Foreign Direct Investment took a significant place in the phenomenon of globalization.
The relocation of industrial movements has taken on increased importance since the early 70s,and countries have set their focus on attracting FDI. They represent now the locomotive of economic growth and technology transfer North - South. The movements of economicliberalization in emerging countries have been accompanied by efforts to attract investment.
Some countries have succeeded brilliantly in their conquest of FDI as the South-East Asia andespecially China (2nd country receiving FDI in the world after the United States) while others remained at the margin of this "new frontier" of the global economy. These are mainly Africancountries.
These movements and these choices depend on location of course, several players involved in the phenomenon: the multinational firms (financial or industrial) and theUnited Nations. Each of them has these reasons and objectives. Generally have states that are courting the MNF seen the competition that has developed between countries in search ofsolution to boost their economies.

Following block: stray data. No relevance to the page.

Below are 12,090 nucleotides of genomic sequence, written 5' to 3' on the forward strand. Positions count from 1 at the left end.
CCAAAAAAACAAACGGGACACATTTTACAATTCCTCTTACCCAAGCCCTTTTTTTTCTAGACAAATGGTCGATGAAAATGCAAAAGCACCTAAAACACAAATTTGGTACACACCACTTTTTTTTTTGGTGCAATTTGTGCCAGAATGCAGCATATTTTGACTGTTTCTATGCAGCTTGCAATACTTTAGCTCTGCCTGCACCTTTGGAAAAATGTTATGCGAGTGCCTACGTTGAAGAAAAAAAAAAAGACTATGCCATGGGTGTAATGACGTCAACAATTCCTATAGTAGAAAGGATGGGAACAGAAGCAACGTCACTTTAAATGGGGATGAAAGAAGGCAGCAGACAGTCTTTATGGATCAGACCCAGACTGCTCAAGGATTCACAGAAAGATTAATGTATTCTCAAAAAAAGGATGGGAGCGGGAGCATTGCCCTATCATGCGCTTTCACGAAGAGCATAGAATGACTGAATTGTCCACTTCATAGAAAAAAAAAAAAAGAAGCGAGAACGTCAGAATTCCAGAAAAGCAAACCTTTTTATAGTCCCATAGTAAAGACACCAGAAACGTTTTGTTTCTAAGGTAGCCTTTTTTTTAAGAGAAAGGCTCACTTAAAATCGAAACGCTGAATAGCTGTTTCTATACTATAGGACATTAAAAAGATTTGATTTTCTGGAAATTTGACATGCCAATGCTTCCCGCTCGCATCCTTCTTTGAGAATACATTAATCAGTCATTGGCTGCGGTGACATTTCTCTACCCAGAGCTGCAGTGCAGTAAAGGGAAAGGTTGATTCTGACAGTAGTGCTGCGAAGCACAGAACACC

Thus, several theories attempt to explain this craze for FDI from the country but especially to understand the determinants of MNC offshoring. Indeed,outsourcing is a very specific aspect of foreign investment. His reasons, its determinants and its impact on the host economy are different from traditional forms of foreigninvestment. If international firms are generally attracted by the natural resources of the host country and the operation of its local market, the determinants of offshoring appear to be morecomplicated to collect. That's why we try in this work to identify the determinants of outsourcing, and then to see why some countries fail to be sufficiently attractive to MNCs.
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